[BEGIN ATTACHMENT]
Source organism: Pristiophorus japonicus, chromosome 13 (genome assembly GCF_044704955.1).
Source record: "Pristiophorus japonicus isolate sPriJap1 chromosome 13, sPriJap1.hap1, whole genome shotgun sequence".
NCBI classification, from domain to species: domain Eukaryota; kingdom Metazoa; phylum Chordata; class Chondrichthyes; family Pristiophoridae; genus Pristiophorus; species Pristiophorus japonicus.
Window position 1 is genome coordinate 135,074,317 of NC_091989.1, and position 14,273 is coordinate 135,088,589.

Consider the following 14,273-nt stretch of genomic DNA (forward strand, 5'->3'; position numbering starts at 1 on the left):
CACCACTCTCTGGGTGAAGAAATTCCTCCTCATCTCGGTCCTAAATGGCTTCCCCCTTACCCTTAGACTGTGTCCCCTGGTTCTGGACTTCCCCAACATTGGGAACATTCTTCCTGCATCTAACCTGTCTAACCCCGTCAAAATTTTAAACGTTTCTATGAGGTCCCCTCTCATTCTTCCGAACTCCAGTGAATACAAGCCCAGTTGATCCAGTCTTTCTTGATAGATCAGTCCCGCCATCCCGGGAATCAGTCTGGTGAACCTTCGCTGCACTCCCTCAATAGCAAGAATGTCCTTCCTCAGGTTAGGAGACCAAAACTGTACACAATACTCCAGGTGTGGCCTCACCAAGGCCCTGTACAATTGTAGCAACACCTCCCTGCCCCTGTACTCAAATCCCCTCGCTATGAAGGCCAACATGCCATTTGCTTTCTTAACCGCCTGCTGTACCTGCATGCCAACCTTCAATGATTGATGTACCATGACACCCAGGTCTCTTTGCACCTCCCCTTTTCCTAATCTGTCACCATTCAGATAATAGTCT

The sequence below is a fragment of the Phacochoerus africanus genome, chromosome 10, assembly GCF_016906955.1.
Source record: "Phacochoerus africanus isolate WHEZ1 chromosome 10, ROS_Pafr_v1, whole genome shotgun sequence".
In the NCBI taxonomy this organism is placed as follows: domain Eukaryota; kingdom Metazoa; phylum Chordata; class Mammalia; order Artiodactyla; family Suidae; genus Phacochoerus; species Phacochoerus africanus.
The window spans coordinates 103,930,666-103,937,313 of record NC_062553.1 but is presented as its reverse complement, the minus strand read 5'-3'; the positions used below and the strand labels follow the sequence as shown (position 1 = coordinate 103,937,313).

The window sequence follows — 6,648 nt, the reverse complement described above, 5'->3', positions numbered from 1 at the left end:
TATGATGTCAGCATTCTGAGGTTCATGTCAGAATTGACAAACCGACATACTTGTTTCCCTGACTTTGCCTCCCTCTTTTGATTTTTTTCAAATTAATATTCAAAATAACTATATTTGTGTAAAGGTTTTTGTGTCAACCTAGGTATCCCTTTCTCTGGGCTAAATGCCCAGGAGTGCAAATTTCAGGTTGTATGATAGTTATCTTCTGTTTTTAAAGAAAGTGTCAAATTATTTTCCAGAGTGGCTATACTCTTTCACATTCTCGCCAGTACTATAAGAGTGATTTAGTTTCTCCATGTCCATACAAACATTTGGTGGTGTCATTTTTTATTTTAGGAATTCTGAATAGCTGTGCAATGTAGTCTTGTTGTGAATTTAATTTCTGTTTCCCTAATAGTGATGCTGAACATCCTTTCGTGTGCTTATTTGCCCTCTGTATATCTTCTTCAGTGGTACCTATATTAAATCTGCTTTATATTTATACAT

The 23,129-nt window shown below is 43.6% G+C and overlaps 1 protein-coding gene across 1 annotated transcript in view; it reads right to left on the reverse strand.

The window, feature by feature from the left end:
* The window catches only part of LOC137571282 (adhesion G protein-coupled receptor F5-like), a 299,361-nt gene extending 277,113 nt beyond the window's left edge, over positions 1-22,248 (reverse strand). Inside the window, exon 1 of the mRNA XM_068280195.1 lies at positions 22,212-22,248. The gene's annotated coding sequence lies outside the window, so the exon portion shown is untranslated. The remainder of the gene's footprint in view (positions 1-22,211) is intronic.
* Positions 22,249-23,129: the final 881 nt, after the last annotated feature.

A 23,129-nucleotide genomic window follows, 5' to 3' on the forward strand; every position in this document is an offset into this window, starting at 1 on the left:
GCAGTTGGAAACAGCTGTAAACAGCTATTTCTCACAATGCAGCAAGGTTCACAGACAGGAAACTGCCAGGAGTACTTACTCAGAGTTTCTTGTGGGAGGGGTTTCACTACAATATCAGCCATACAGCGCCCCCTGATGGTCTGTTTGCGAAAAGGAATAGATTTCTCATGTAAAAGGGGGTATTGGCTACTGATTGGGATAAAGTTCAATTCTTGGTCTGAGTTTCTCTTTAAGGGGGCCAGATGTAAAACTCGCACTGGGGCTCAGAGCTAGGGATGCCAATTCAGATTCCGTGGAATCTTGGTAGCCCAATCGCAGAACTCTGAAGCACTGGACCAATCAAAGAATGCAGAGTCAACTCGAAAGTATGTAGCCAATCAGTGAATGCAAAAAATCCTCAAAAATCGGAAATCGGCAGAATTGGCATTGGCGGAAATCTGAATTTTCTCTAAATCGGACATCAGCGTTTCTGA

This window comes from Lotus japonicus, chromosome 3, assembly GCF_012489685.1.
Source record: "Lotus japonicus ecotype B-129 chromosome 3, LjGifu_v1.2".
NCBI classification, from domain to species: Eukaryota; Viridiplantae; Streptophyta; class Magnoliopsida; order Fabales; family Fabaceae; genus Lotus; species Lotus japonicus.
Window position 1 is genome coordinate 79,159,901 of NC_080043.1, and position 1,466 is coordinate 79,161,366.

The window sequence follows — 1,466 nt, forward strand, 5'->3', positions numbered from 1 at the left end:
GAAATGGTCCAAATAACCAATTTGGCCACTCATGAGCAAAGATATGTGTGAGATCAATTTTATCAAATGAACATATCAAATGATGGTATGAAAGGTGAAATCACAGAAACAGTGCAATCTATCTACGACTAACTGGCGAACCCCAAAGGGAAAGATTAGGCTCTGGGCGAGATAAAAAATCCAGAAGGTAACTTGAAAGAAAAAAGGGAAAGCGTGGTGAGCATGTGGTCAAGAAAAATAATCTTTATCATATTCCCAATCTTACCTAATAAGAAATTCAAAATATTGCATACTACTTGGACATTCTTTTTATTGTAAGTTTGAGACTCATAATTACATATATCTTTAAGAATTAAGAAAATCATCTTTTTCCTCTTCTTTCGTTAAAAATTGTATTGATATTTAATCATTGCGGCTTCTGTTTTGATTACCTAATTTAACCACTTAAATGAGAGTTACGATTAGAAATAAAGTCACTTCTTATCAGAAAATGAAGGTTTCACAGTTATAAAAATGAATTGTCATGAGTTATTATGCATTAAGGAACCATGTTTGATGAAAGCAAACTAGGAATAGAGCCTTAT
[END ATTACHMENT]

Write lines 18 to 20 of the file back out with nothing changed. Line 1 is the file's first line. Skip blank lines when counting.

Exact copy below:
GCAGTTGGAAACAGCTGTAAACAGCTATTTCTCACAATGCAGCAAGGTTCACAGACAGGAAACTGCCAGGAGTACTTACTCAGAGTTTCTTGTGGGAGGGGTTTCACTACAATATCAGCCATACAGCGCCCCCTGATGGTCTGTTTGCGAAAAGGAATAGATTTCTCATGTAAAAGGGGGTATTGGCTACTGATTGGGATAAAGTTCAATTCTTGGTCTGAGTTTCTCTTTAAGGGGGCCAGATGTAAAACTCGCACTGGGGCTCAGAGCTAGGGATGCCAATTCAGATTCCGTGGAATCTTGGTAGCCCAATCGCAGAACTCTGAAGCACTGGACCAATCAAAGAATGCAGAGTCAACTCGAAAGTATGTAGCCAATCAGTGAATGCAAAAAATCCTCAAAAATCGGAAATCGGCAGAATTGGCATTGGCGGAAATCTGAATTTTCTCTAAATCGGACATCAGCGTTTCTGA

This window comes from Lotus japonicus, chromosome 3, assembly GCF_012489685.1.
Source record: "Lotus japonicus ecotype B-129 chromosome 3, LjGifu_v1.2".